Debugging SVG

Opera 9 has a lot of new features to help developing content. Here is an example of debugging SVG.

The basic plan is to have an HTML page that has a clock in it. If you look at the broken clock it simply doesn’t appear due to bugs in the code. This might seem frustrating, but it is a good reminder that you need to get at least the minimum right or browsers will have to include megabyutes of bug correction, and spend their developers’ time fixing authors’ bugs instead of making a better browser.

The error console; it’s the idea that counts

So what’s wrong, and how do we fix it? First, let’s check for warnings. Sure enough, if you open the Error Console (Tools » Advanced » Error Console) we get two messages. One is that there is a failed attribute in SVG — the value preserve for preserveAspectRatio isn’t what the browser likes. Who is right here? Does Opera 9 even support preserveAspectRatio?

Luckily, we can check that. Have a look at the table of Opera 9’s supported SVG elements, attributes, and DOM methods, and we see that preserveAspectRatio is supported. So it is likely that we have an error in our code. Either look for a tutorial on SVG, or look at the specification . Then we can see that there are various effects we can get. Since our clock makes sense so long as we can see the middle of it, looking at the pictures in the spec, or even from reading the text shows that we want to set the value as XmidYMid slice.

So now we know what we want to do, how do we change it? Easily enough… look at the source in Opera 9’s built-in source editor. Make the edit we want in place. To check that it works, press “reload from cache”. If we were working on a locally saved file, this would save our version. When we have downloaded the page, we can also save a local copy (you guessed it, press the “save” button).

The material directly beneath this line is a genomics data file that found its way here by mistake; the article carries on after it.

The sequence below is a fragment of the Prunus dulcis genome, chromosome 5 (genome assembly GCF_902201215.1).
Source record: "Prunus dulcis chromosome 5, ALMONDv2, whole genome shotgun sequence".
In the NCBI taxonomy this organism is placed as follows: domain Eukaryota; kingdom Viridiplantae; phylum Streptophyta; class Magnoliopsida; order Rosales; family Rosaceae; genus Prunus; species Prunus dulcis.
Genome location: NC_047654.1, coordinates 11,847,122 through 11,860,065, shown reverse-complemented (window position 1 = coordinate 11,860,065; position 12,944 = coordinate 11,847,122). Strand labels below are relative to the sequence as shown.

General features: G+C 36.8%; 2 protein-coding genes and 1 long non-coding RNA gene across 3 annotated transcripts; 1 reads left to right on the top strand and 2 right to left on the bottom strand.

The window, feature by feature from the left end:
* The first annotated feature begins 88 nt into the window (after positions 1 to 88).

So that’s the first error dealt with. There is also a JavaScript error — we have used …Date()… in the last statement of the script where we should have used new Date()… (or a variable, as earlier in the script). Opera actually works out how to make sense of this by forcing a type change, but good programming style is worth having, so we should make the second change too.

And Lo! and Behold! We have a simple SVG clock in our page. Being in a space that can’t fit it exactly (the object where the clock is has width 20% and height 50%), we can at least see the middle of the clock and so tell the time…

Note: This article shows the features of Opera 9. While all the code is standards-compliant, it may not work in a non-compliant browser.